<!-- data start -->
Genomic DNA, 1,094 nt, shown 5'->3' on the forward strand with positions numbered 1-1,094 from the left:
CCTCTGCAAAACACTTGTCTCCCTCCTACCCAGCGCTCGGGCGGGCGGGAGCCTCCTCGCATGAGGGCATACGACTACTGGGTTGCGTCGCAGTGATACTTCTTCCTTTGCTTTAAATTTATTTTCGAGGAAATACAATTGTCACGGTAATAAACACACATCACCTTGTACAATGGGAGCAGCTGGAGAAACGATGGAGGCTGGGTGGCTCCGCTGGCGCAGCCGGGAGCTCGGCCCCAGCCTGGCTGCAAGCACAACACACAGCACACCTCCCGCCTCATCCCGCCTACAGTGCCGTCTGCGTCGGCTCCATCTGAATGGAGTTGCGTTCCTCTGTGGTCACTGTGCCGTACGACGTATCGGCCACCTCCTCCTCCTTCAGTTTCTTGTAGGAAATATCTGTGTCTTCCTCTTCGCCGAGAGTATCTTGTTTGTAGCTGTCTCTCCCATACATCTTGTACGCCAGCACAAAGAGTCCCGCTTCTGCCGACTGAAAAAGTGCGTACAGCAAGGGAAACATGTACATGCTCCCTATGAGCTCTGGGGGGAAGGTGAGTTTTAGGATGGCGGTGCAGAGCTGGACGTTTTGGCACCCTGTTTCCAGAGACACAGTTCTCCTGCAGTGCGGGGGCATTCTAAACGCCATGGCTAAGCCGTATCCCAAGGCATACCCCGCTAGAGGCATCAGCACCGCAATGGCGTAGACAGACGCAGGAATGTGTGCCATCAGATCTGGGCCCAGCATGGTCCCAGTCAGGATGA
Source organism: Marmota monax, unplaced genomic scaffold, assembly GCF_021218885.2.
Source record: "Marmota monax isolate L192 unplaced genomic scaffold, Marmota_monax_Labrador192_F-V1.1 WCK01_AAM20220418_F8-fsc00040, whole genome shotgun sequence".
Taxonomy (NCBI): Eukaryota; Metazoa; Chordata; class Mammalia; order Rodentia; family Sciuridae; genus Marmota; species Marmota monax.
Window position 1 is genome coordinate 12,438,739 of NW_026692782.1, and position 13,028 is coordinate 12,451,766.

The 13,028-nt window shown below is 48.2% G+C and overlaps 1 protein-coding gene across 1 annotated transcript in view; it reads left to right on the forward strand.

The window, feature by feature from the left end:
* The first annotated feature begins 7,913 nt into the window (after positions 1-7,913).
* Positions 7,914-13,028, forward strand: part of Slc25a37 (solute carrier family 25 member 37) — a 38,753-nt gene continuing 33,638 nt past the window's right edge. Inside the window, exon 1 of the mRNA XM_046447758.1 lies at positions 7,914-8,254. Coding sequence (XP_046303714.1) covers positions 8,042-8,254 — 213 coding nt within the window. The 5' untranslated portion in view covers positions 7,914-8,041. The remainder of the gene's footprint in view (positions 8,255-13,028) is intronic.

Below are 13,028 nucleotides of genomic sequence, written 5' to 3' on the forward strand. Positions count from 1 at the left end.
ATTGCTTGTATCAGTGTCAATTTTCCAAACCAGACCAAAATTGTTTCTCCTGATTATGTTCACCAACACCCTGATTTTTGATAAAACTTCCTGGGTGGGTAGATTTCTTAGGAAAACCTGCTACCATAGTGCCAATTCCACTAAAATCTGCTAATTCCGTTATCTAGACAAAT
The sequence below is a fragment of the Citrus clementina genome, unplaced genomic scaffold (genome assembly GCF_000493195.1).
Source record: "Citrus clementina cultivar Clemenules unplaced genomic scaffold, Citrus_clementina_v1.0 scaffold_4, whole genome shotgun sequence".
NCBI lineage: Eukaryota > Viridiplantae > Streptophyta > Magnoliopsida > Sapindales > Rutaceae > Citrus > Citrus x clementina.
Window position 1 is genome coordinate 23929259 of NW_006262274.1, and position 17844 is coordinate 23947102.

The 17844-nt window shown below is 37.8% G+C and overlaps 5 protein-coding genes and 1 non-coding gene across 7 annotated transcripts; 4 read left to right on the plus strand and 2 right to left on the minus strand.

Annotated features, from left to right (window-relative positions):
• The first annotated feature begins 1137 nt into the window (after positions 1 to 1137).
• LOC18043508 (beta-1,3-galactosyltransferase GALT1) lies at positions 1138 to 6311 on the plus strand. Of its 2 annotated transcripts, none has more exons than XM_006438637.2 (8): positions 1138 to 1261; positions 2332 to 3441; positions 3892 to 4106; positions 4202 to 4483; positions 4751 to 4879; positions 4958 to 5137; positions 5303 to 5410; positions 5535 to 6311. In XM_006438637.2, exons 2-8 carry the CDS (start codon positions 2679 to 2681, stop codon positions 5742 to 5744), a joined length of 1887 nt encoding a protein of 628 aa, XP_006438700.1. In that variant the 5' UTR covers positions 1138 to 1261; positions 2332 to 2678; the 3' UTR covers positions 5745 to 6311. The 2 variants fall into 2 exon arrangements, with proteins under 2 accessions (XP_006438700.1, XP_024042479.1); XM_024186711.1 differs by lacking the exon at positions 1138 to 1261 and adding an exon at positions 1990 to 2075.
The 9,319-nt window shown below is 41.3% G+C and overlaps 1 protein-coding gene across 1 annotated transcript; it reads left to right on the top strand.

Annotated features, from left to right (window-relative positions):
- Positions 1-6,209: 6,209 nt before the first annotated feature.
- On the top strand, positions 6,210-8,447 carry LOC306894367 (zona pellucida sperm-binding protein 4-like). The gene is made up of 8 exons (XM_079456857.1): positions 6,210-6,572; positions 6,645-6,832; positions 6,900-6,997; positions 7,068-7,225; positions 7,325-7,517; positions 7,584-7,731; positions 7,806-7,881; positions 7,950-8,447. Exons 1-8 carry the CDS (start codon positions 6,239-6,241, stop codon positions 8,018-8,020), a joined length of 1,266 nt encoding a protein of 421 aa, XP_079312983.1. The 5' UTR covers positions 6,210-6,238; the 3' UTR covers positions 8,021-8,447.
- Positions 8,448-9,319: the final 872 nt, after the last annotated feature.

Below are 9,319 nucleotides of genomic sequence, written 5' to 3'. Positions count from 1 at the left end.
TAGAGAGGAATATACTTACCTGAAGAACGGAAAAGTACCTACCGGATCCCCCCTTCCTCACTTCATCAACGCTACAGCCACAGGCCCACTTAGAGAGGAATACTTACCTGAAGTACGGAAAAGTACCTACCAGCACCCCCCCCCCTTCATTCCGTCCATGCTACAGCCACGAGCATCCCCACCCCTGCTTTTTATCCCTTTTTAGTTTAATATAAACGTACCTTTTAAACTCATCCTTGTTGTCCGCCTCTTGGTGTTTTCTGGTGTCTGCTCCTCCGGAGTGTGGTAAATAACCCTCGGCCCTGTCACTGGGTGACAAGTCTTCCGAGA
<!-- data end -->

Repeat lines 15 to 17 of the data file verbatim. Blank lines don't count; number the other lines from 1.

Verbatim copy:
NCBI lineage: Eukaryota > Viridiplantae > Streptophyta > Magnoliopsida > Sapindales > Rutaceae > Citrus > Citrus x clementina.
Window position 1 is genome coordinate 23929259 of NW_006262274.1, and position 17844 is coordinate 23947102.

The 17844-nt window shown below is 37.8% G+C and overlaps 5 protein-coding genes and 1 non-coding gene across 7 annotated transcripts; 4 read left to right on the plus strand and 2 right to left on the minus strand.